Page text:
Life is about Learning to Dance in the Rain

I know my post on Sunday wasn’t my normal positive self.  I’d like to thank everyone who commented on it.  You were the little extra boost I needed on Sunday.

Sunday was one of my bad days and I couldn’t even fake being positive until I actually was positive.  I felt awful.  My mind was swirling with a never-ending stream of all the hurts in my body and lots of other worries.  I think I needed to be honest on Sunday about every little hurt I was feeling.  Some days are like that.  You wake up and you want to deny that you feel like crap.  You want to wish the pain away.  You want to twitch your nose like on Bewitched and have your normal life back.  Unfortunately, those things don’t work.  We can only be honest with ourselves and our loved ones about how we are feeling.  I think the honesty with ourselves is hardest part for me.  For a long time, I ignored my pain.  I blocked it out of my mind.   I pushed my body to function to my normal standards.  I pushed and pushed until I couldn’t push anymore.  My body let me know it was done.  I had to step back and acknowledge my pain and eventually learn to accept it.  Acceptance isn’t forever for me.  It’s not something I achieve once and I’m good from then on. Some days, like Sunday, I wake up and some part of me deep down wants to deny all of my pain.  Wants to go back in time to before I hurt so much.  Once I wrote my post on Sunday, my mind cleared.  It was like putting down each pain I was feeling wiped my thoughts clean.  I didn’t have to try to break that destructive circle of thoughts that won’t stop unless you make it.  Blogging about my pain cleared my mind and let me focus on what I needed:  rest for the work week ahead.  By evening, I was even able to do some light exercise.  I wasn’t up to my usual amount of daily exercise, but that’s okay.  At least I got up and moved around and stretched my muscles out.

Living in chronic pain is hard.  It’s the hardest thing I’ve ever done.  Mom, if you’re reading, don’t cry over this next part.  I think it’s harder than suddenly losing my father when he was only 53 was.  When you experience the pain of losing a loved one, eventually you learn how to grieve and accept it.  That pain doesn’t ever fully go away, but it gets a lot smaller.  It isn’t on your mind every single second of every single day.  Chronic pain isn’t like that though.  Sometimes it’s better, sometimes — like Sunday — it’s worse.  But it’s always there.  It occupies a large part of your thoughts all day, every day.  You find your own ways to cope with it as best you can, because what other choice do you have?  Life goes on, despite the pain.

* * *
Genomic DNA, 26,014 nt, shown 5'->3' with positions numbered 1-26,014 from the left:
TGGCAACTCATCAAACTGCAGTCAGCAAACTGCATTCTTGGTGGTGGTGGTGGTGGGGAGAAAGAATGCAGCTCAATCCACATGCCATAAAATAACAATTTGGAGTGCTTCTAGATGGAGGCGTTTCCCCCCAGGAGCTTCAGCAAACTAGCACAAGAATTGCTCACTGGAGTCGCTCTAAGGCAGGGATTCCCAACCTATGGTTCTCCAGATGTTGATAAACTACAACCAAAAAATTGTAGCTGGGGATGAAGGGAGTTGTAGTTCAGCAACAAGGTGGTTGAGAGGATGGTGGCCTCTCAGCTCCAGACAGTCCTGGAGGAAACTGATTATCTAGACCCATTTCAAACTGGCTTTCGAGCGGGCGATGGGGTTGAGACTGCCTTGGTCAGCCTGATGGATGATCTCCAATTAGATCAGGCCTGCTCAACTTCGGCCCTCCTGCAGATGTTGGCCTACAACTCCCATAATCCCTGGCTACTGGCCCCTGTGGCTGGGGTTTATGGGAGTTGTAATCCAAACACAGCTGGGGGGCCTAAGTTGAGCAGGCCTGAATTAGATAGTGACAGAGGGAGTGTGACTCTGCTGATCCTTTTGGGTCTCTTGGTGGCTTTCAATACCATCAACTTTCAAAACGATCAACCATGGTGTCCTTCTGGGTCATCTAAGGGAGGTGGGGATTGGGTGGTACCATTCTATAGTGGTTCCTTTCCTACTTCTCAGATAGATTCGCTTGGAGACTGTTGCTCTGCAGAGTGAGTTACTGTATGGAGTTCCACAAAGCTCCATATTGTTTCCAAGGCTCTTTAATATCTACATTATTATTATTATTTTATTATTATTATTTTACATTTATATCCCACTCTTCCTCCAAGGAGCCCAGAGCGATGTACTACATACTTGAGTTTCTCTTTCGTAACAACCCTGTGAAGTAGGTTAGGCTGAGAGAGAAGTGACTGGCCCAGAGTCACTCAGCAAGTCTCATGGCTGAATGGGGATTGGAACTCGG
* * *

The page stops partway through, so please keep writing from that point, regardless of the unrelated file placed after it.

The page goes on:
I have the saying in the image above hanging on the wall of my sitting room.  That’s the room where I do yoga and meditate.  It’s my room.  My space.  When I found the print with this quote, I knew I had to have it.  Life isn’t about waiting for the storm.  Chronic pain is a never-ending storm.  There is no waiting game.  It’s always there.  If you wait for the storm to worsen — like it did for me on Sunday — then you’re just wasting your time.  It will get worse, but then it will get better.  All we can do is learn to dance in the rain.  I’ve learned a lot in the past few years.  Chronic pain is harsh teacher, but has taught me some important lessons.  One of those is to stay in the moment.  Experience that moment as best I can.  I’m not always successful at it.  Sometimes, like Sunday, I get overwhelmed by the pain and all the ways its changed me, changed my life.  I’m still learning to be mindful and stay in the moment.   I’m still learning to dance in the rain.  

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4 thoughts on “Life is about Learning to Dance in the Rain

  1. eof737 says:

    Sending you healing light and love… Beautiful post. 😉

  2. Dynamo Di says:

    I also have fibromyalgia and this is the tagline of my blog. I declined rapidly after being disappointed by the ineffective medical treatments. I hit rock bottom, and decided to come off all the meds that were making me sicker. Even though I have physical limitations, I found that changing my attitude was my life-saver. Blessings 🙂

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